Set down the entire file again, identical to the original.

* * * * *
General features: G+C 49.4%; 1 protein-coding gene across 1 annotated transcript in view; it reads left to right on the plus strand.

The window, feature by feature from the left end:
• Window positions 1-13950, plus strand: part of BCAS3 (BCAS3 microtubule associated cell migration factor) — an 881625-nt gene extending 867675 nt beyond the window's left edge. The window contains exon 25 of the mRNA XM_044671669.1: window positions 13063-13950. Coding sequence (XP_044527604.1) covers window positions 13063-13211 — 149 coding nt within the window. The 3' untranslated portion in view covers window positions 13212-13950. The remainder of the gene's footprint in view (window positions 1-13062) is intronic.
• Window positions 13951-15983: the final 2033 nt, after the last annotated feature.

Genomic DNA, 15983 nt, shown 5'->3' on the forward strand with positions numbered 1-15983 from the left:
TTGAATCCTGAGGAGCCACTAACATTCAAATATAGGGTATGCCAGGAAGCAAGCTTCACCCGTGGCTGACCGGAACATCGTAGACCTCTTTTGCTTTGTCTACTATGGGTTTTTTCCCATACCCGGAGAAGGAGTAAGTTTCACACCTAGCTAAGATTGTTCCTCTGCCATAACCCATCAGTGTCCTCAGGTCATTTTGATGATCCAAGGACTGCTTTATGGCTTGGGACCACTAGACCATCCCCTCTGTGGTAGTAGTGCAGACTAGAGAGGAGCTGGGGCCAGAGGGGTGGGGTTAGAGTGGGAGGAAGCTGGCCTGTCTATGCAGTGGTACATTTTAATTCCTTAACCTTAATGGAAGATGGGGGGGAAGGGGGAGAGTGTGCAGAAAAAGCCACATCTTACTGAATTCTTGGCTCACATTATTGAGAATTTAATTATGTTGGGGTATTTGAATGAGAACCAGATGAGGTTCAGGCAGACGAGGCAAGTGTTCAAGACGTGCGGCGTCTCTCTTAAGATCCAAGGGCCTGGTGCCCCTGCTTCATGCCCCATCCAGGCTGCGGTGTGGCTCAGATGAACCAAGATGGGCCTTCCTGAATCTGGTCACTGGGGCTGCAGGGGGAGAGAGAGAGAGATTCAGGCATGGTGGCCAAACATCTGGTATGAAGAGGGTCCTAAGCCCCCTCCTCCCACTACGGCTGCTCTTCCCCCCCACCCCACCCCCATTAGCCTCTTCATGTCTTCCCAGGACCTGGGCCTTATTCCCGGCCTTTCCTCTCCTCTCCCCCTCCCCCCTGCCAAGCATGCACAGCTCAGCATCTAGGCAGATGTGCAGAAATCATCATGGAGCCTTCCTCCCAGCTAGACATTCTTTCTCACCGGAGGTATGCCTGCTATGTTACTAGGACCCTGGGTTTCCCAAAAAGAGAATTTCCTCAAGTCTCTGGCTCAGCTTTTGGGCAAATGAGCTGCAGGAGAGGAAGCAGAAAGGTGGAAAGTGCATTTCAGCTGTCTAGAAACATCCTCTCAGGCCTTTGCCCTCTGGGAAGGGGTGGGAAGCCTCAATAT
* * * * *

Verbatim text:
General features: G+C 49.4%; 1 protein-coding gene across 1 annotated transcript in view; it reads left to right on the plus strand.

The window, feature by feature from the left end:
• Window positions 1-13950, plus strand: part of BCAS3 (BCAS3 microtubule associated cell migration factor) — an 881625-nt gene extending 867675 nt beyond the window's left edge. The window contains exon 25 of the mRNA XM_044671669.1: window positions 13063-13950. Coding sequence (XP_044527604.1) covers window positions 13063-13211 — 149 coding nt within the window. The 3' untranslated portion in view covers window positions 13212-13950. The remainder of the gene's footprint in view (window positions 1-13062) is intronic.
• Window positions 13951-15983: the final 2033 nt, after the last annotated feature.

Genomic DNA, 15983 nt, shown 5'->3' on the forward strand with positions numbered 1-15983 from the left:
TTGAATCCTGAGGAGCCACTAACATTCAAATATAGGGTATGCCAGGAAGCAAGCTTCACCCGTGGCTGACCGGAACATCGTAGACCTCTTTTGCTTTGTCTACTATGGGTTTTTTCCCATACCCGGAGAAGGAGTAAGTTTCACACCTAGCTAAGATTGTTCCTCTGCCATAACCCATCAGTGTCCTCAGGTCATTTTGATGATCCAAGGACTGCTTTATGGCTTGGGACCACTAGACCATCCCCTCTGTGGTAGTAGTGCAGACTAGAGAGGAGCTGGGGCCAGAGGGGTGGGGTTAGAGTGGGAGGAAGCTGGCCTGTCTATGCAGTGGTACATTTTAATTCCTTAACCTTAATGGAAGATGGGGGGGAAGGGGGAGAGTGTGCAGAAAAAGCCACATCTTACTGAATTCTTGGCTCACATTATTGAGAATTTAATTATGTTGGGGTATTTGAATGAGAACCAGATGAGGTTCAGGCAGACGAGGCAAGTGTTCAAGACGTGCGGCGTCTCTCTTAAGATCCAAGGGCCTGGTGCCCCTGCTTCATGCCCCATCCAGGCTGCGGTGTGGCTCAGATGAACCAAGATGGGCCTTCCTGAATCTGGTCACTGGGGCTGCAGGGGGAGAGAGAGAGAGATTCAGGCATGGTGGCCAAACATCTGGTATGAAGAGGGTCCTAAGCCCCCTCCTCCCACTACGGCTGCTCTTCCCCCCCACCCCACCCCCATTAGCCTCTTCATGTCTTCCCAGGACCTGGGCCTTATTCCCGGCCTTTCCTCTCCTCTCCCCCTCCCCCCTGCCAAGCATGCACAGCTCAGCATCTAGGCAGATGTGCAGAAATCATCATGGAGCCTTCCTCCCAGCTAGACATTCTTTCTCACCGGAGGTATGCCTGCTATGTTACTAGGACCCTGGGTTTCCCAAAAAGAGAATTTCCTCAAGTCTCTGGCTCAGCTTTTGGGCAAATGAGCTGCAGGAGAGGAAGCAGAAAGGTGGAAAGTGCATTTCAGCTGTCTAGAAACATCCTCTCAGGCCTTTGCCCTCTGGGAAGGGGTGGGAAGCCTCAATAT